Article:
Saturday, 20 June 2009

from humdrum places

Sam Knight reports from Ghana on climate-change migrants for the Financial Times:

'Most stories about environmental migration have focused on three or four so-called “canaries”: the first human habitats set to disappear. These range from the village of Shismaref in Alaska, which is falling into the sea, to entire states, like the low-lying Maldives, which now has a fund to buy land abroad for its 400,000 citizens.'

'But these stark cases do not represent the future facing most people who might become climate migrants. Friends of the Earth, which shares the 250 million estimate of environmental refugees by 2050, puts the total number of displaced people from small island states like the Maldives at 1 million. The other 249 million will come from humdrum places more like Nandom: poor, agricultural societies that have existed for a long time in marginal climates, with little room for error, but now find themselves struggling to support their populations.'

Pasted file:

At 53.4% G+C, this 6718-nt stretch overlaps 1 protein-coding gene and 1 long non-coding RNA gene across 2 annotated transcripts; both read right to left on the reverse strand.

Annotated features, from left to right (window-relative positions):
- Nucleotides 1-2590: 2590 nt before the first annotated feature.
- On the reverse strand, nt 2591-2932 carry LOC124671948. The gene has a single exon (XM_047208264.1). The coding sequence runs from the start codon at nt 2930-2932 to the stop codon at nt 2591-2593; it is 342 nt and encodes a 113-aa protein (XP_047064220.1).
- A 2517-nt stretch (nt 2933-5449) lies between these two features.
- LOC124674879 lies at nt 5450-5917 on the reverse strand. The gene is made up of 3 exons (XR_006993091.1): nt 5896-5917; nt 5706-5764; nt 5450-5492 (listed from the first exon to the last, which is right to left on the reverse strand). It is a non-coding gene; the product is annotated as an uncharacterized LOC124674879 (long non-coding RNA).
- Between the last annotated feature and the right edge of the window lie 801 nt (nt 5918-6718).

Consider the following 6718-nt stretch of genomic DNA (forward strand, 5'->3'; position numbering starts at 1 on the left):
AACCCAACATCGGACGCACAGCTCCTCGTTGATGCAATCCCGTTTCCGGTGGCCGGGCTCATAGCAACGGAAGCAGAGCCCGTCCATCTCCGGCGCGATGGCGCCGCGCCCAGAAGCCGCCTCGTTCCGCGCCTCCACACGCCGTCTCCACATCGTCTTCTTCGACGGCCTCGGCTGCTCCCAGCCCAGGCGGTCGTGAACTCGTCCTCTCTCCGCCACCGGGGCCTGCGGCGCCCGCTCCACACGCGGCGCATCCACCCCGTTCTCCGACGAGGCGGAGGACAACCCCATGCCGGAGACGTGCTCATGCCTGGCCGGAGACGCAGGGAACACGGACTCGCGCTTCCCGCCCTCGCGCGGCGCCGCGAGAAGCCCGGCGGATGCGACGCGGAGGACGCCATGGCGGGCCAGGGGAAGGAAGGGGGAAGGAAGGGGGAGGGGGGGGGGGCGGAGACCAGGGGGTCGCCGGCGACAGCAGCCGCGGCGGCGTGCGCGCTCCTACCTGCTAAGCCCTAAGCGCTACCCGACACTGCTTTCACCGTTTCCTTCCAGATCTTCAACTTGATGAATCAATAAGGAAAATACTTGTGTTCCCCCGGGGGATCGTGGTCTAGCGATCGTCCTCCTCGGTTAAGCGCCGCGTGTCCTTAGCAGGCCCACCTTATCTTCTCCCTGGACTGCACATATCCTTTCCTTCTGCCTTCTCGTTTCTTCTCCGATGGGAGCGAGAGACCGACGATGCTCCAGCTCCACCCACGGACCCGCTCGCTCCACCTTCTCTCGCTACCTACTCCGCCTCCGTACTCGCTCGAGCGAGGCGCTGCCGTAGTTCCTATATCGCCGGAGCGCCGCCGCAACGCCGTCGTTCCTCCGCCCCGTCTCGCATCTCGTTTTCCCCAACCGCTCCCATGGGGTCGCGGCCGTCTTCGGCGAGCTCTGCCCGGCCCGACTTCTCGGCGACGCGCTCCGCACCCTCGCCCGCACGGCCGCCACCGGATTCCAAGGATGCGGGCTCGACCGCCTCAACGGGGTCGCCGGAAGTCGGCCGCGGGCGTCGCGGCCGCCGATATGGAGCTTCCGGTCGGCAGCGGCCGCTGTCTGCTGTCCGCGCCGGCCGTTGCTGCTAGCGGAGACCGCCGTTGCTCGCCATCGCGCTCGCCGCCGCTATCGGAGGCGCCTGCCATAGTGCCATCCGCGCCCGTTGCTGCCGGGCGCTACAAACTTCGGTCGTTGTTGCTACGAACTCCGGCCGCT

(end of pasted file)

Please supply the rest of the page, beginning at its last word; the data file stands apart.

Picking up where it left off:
[This blog takes part today in a seminar Changing Climate Stories about migration and displacement.]

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